Chlorella viruses are big. Consider the titles of the following review papers dealing with them:
There are two aspects to the size of a virus: the size of the actual virus (called the virus particle) and the length of its genome. Chlorella Viruses have an enormous genome, but it’s been forever since I was immersed in any scientific literature, so what do I know? To give myself a sense of perspective, I graphed it with some other virusgenomes (shown below). Note that I scaled everything up to the HIV-1 genome being 1 inch, so everything here is relative to that. Why 1 inch? Why not.
Viruses shown (increasing genome lengths): HIV-1 clone HXB2, Measles Virus, Hu Adenovirus type 2, Epstein Barr Virus, Cowpox Virus, Hu Cytomegalovirus, Paramecium Bursaria Chlorella Virus FR483, Ectocarpus Siliculosis Virus, Paramecium Bursaria Chlorella Virus NY2A, Emiliana Huxeyli Virs 86, Phaeocystis Globosa Virus, Bacillus Megatherium Phage G, Cotesia Congregata Bracovirus, Mimivirus, Pandoravirus
Don’t read anything into the progression of genome lengths from left to right; I placed these viruses somewhat randomly, so there is no meaning there other than increasing genome length.
So Chlorella Viruses have some big genomes. Not the biggest, but big.
You might find your brain assuming that virus particle in which that genome is packaged would be bigger too. I found my mind creeping that way too until I made myself look up the data and produced the graph below.
There are some fascinating observations here, the first being that some viruses have quite a large range of sizes while others are quite tight. So while a type 2 human Adenovirus is always about 90nm across, HIV-1 can actually range from 80nm to 180nm across. Part of the range for some of thse has to do with whether the size ranges I found (as noted at the end, some of these are from Swiss Institute for Bioinformatics, while others are from review articles) are for different “species” of virus within the same Genus or different sizes produced by a singly infected cell (both types of variation exist for many viruses). Measles Virus is the surprise for me here. Its genome length is somewhere between HIV-1 and Adenovirus, but look at how big the range of sizes produced (that is from a single study using one virus/host cell combination). Didn’t know that.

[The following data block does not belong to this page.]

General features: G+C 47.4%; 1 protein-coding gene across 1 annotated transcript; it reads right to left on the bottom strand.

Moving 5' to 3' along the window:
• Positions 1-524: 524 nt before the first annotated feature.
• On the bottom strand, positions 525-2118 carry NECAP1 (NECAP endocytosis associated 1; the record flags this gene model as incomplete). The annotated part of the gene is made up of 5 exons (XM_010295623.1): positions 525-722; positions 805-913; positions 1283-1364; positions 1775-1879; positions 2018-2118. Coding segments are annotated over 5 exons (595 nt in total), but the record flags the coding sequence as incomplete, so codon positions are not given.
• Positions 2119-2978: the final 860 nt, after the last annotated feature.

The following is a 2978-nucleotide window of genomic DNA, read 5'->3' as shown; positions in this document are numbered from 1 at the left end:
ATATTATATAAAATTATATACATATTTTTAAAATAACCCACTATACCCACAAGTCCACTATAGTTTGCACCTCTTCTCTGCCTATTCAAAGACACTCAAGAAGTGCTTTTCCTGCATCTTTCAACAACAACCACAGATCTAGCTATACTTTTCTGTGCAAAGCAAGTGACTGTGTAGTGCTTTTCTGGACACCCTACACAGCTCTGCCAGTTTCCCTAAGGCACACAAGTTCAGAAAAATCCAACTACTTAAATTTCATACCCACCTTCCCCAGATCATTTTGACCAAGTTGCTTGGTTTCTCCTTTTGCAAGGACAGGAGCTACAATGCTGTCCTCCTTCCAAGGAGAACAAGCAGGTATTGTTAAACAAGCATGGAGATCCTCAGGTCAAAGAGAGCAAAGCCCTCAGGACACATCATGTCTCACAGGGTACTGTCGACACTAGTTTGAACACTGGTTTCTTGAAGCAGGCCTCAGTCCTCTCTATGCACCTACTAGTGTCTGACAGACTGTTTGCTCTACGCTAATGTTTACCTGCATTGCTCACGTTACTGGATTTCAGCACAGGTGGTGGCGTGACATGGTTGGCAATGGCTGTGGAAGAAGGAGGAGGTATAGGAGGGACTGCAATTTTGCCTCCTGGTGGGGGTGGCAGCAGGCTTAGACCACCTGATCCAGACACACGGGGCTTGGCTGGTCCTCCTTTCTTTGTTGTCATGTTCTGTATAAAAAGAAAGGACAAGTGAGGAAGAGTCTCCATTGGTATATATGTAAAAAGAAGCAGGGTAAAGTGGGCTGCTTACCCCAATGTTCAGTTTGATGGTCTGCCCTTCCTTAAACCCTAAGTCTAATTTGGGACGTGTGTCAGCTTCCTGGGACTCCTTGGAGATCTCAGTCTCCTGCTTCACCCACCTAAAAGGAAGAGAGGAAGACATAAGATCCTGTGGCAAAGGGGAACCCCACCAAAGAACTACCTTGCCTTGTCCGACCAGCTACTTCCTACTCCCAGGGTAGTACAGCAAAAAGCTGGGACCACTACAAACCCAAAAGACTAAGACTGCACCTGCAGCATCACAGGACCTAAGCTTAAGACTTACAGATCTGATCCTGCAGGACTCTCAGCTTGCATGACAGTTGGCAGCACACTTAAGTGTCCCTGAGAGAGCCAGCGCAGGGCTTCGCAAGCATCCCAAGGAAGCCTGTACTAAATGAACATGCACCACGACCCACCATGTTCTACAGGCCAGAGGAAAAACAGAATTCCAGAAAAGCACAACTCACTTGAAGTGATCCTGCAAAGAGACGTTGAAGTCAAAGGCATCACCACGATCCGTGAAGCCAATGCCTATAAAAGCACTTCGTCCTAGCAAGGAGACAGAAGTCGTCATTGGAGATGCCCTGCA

So Chlorella Virus’s genome is big, but the actual virus itself is not all that big.
For Epstein Barr Virus, Cowpox Virus, Paramecium Bursaria Chlorella Virus FR483, Ectocarpus Siliculosis Virus, Paramecium Bursaria Chlorella Virus NY2A, Emiliana Huxeyli Virs 86, Phaeocystis Globosa Virus, Bacillus Megatherium Phage G, Cotesia Congregata Bracovirus, Mimivirus, Pandoravirus: http://www.giantvirus.org/top.html and Swiss Institute for Bioinformatics
For human: GenBank GRCh37.p13 6/28/2013
For mouse: Mouse Genome Consoritum (Nature. 2002 Dec 5;420(6915):520-62.)
For marbled lungfish: http://www.genomesize.com/statistics.php
For onion: I don’t remember, but go check it, this is legit.